Back to Openbox

I became a little disenfranchised with my pretend Windows XP Classic desktop almost a month ago, and switched gears slightly.

Soon afterward I realized my disappointment with the desktop was rooted in IceWM, and not just in the theme I had built up around it. So I’m back to Openbox now.

And because I was feeling a little nostalgic, I put that together to mimic a desktop I was using about four years ago, also at Christmas. The machine has changed, the distro is different, but the look is similar.

I still have a little bugs to iron out, here and there. I haven’t relied singularly on Openbox for the better part of a year, and there are some shortcuts and configurations to learn.

And it has been even longer since I tinkered with conky. I know: What I have there is rather primitive, compared to what it can do.

But this will suffice for now, and should keep me fairly busy over the next few days. My real-world obligations peak today and then I should be able to coast into a nice, long, well-deserved end-of-year holiday. And I have a few things planned. 😈

Stay tuned. πŸ˜‰

16 thoughts on “Back to Openbox

    1. K.Mandla Post author

      I am vaguely surprised. I never thought it that interesting. Oh well, here goes:

      background yes 
      use_xft yes 
      xftfont Dejavu Sans:size=8 
      xftalpha 0.8 
      update_interval 2 
      own_window no 
      double_buffer yes 
      draw_shades yes 
      draw_outline no 
      border_margin 0 
      border_width 1 
      default_color white 
      default_shade_color black 
      alignment bottom_left 
      minimum_size 1006 
      gap_x 9 
      gap_y 9 
      use_spacer no 
      no_buffers yes 
      uppercase no 
      ${alignc}${color white}$sysname $kernel ${color darkgrey}on ${color white}$nodename ${color darkgrey}[${color white}${freq}Mhz ${execi 1000 cat /proc/cpuinfo | grep -m 1 'model name' | sed -e 's/model name.*: //' | sed -e 's/  //g'}${color darkgrey}] | ${color white}$uptime_short ${color darkgrey}uptime at ${color white}$cpu% ${color darkgrey}cpu load with ${color white}${mem}${color darkgrey} of ${color white}${memmax}${color darkgrey} (${color white}$memperc%${color darkgrey}) used by ${color white}$processes ${color darkgrey}processes 
      ${alignc}${color white}${fs_used /}${color darkgrey} of ${color  white}${fs_size /}${color darkgrey} root partition used, ${color  white}${fs_used /home}${color darkgrey} of ${color white}${fs_size  /home}${color darkgrey} home partition used | ${color white}${downspeed  eth0} kbps${color darkgrey} down (${color white}${totaldown eth0}${color  darkgrey} total), ${color white}${upspeed eth0} kbps${color darkgrey} up  (${color white}${totalup eth0}${color darkgrey} total) on ${color  white}${addr eth0}

      Be careful, enjoys eating code even when it’s tagged for source code.

      The sed-fu in there only strips out excess spaces from /proc/cpuinfo, so you might want to remove or edit it. Have fun! πŸ™‚

    1. K.Mandla Post author

      Sure! Although LXDE adds a lot of cool tools to the entire experience. And using LXDE doesn’t necessarily require you to use openbox, I don’t think.

    1. anon

      The sheer stagnation and boredom of realizing that you’ve basically been only using it to impress nerds like us with your blasphemous IceWM desktop?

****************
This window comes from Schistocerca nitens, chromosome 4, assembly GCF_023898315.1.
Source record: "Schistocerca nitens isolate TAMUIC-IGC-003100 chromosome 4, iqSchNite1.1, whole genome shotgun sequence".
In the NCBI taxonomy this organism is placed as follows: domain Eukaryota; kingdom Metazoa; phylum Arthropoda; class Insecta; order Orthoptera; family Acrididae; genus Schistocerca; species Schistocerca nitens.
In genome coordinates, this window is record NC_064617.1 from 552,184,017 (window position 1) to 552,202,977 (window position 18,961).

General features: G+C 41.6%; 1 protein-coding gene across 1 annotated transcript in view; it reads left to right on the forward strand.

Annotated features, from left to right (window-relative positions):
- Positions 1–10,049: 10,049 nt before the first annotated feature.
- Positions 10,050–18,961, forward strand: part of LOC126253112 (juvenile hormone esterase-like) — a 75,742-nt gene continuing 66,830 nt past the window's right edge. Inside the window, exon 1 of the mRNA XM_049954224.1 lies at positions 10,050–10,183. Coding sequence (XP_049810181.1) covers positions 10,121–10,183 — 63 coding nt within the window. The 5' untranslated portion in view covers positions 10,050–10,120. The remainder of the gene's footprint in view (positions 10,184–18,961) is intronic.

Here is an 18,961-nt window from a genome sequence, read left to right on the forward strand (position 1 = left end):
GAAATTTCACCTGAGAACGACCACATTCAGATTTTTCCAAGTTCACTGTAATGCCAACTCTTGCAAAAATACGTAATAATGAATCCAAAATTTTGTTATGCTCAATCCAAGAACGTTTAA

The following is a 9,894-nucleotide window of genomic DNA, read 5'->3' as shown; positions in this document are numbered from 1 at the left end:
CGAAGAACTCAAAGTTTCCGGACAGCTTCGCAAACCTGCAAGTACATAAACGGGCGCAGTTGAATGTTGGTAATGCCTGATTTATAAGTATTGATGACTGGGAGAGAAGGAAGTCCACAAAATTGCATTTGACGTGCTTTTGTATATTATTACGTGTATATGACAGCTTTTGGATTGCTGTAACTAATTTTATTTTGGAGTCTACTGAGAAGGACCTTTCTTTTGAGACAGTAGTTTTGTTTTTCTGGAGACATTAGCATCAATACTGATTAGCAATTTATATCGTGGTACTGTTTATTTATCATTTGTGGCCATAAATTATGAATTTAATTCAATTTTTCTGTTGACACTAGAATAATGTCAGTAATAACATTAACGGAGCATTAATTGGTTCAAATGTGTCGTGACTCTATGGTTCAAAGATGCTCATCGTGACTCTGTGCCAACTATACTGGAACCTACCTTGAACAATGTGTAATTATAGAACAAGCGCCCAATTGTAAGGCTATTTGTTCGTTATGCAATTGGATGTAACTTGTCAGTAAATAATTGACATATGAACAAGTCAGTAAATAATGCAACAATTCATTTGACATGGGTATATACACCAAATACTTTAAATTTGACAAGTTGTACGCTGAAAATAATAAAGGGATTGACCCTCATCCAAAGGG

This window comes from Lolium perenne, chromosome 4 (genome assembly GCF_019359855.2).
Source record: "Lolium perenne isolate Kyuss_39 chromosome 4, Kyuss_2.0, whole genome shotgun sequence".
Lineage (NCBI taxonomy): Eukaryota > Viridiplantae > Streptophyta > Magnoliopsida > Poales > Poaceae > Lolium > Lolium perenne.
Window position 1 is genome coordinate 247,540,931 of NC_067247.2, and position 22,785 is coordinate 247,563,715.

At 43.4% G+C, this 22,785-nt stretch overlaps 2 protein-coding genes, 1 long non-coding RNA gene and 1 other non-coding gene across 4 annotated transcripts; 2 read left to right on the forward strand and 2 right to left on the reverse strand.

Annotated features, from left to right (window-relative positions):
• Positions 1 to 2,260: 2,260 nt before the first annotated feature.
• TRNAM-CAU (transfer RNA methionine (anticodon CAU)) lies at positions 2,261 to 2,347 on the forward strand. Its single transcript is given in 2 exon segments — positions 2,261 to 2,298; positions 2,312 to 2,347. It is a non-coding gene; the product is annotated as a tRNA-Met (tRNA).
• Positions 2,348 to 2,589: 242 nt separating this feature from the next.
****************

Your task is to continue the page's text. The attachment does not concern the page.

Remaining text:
1. K.Mandla Post author

        No, although any time I can impress a nerd, I call it a successful day. 😈

        Mostly I was having problems with windows migrating southward after they were closed and reopened. That, and editing the menu was somehow corrupting it and making it unreadable to the running session.

        Little things like that were starting to annoy me. I should have probably just started over from scratch, with a blank IceWM installation. But the idea of building these things up from nothing is sometimes intimidating. 😦

        1. mulenmar

          I don’t know if IceWM has a function to store the screen position of windows or not, but if you want a menu just use menumaker and then add or change a few lines as you see fit. πŸ™‚

          1. K.Mandla Post author

            I think this had something to do with the way the closing application was storing its last window position, and how IceWM was interpreting that location when the application was reopened. I hadn’t ever noticed it before, but every time I opened the application, the box shifted downward slightly. It’s not a big deal, but it was one of those things I couldn’t seem to correct without undue labor.

            And I don’t know if menu maker would have solved the menu problem or not. I literally entered one blank line in a working .icewm/menu file, and suddenly the file was unreadable. Very strange.

            No matter. I’m sure I will be back to it in the future. I just need a little break, that’s all. πŸ˜‰

  1. anticapitalista

    I’d also like to know what has made you unhappy with icewm. Personally, I prefer fluxbox, though I have dabbled with some tiling wms and find wmii more to my liking if I want tiling.

  2. technologyunit

    I have always been impartial to very simple desktops, but always found my self dragged back to Gnome. Heck my gnome desktop doesn’t have any gnome panels, but instead I use AWN docks because they are more fun and versatile However it always seame as though you stick to small little Linux distros than the big fat fat-clients like Ubuntu. Why is this? Is it just a preference or is it hardware condition, or …..

    Thanks… Like the wallpaper as well.


    Tobias Mann

  3. samspade10

    How different is Openbox to Fluxbox/ I’ve been using Fluxpup (Puppy Linux with Fluxbox) for nearly two years but I think Fluxbox is now no longer updated (what is the proper word for that?) so I’ll have to make the switch at some point I guess.

    Is Openbox as easy to configure for keyboard shortcuts?


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